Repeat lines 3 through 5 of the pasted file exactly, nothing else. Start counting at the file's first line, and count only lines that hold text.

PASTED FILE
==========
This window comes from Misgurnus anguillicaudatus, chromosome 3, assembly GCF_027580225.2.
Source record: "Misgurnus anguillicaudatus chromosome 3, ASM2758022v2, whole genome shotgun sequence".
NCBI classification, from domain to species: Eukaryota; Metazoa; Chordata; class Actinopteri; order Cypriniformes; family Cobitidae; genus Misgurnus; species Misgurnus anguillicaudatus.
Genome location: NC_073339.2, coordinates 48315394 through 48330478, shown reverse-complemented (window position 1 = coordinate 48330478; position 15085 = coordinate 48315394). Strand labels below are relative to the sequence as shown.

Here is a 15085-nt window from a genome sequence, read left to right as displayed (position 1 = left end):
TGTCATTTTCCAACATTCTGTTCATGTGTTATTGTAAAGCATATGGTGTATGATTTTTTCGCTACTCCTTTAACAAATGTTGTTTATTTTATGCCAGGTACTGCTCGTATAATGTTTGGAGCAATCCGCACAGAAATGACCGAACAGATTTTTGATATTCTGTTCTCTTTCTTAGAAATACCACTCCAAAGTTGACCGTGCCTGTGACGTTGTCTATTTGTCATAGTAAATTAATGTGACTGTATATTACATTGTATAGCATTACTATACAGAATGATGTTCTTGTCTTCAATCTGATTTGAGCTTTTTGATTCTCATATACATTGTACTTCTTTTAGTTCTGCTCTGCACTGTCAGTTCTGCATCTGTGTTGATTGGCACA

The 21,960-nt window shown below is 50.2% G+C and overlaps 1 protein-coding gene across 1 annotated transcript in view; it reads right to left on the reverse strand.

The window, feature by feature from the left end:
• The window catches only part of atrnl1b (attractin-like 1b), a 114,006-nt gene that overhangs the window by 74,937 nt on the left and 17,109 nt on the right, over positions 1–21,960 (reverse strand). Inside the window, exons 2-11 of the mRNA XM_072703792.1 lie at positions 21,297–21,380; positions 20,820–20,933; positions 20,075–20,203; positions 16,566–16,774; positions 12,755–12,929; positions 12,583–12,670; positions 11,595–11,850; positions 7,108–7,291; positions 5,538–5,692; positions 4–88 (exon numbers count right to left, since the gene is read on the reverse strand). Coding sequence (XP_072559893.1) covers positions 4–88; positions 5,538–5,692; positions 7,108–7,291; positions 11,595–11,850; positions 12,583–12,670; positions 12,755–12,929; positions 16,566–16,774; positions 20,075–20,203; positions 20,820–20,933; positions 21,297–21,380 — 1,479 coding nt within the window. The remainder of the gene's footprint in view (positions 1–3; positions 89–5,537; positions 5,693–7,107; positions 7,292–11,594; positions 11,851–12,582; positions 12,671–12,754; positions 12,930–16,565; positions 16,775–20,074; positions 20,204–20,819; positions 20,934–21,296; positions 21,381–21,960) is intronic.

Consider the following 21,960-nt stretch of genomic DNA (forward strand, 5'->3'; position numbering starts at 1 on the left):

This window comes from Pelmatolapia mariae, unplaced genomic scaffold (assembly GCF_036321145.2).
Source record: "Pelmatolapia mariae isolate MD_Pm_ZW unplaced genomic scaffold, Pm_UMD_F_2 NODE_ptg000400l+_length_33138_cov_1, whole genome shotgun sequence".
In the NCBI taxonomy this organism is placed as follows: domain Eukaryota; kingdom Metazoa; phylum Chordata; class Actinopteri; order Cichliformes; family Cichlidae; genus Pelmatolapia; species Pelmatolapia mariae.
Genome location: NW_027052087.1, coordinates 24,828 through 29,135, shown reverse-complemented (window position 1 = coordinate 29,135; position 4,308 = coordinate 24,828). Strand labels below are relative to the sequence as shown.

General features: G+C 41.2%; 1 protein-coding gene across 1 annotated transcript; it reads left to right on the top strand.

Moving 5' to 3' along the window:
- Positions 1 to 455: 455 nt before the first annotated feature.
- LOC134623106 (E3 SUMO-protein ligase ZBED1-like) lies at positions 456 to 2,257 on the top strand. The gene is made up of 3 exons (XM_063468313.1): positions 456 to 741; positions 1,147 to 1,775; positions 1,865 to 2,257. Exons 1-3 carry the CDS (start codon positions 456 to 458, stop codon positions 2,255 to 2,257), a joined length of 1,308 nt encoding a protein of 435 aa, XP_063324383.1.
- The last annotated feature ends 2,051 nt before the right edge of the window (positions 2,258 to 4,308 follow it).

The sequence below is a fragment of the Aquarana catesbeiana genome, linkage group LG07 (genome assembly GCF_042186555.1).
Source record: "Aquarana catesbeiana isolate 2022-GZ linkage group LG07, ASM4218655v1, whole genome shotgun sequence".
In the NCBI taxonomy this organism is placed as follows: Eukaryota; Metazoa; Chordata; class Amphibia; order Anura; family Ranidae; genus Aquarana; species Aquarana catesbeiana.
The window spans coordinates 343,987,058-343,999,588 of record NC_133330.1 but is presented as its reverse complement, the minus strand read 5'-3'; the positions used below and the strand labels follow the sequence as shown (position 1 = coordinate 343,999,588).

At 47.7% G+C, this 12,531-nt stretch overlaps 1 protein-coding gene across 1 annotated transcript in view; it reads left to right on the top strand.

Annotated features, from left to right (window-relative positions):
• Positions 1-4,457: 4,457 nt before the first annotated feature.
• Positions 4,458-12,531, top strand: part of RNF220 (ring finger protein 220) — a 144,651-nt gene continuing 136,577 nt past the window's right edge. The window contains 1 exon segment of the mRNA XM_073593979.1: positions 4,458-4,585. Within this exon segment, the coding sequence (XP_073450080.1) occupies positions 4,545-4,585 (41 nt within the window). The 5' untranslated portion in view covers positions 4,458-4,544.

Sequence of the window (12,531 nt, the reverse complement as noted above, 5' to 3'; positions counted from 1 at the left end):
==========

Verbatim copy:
NCBI classification, from domain to species: Eukaryota; Metazoa; Chordata; class Actinopteri; order Cypriniformes; family Cobitidae; genus Misgurnus; species Misgurnus anguillicaudatus.
Genome location: NC_073339.2, coordinates 48315394 through 48330478, shown reverse-complemented (window position 1 = coordinate 48330478; position 15085 = coordinate 48315394). Strand labels below are relative to the sequence as shown.

Here is a 15085-nt window from a genome sequence, read left to right as displayed (position 1 = left end):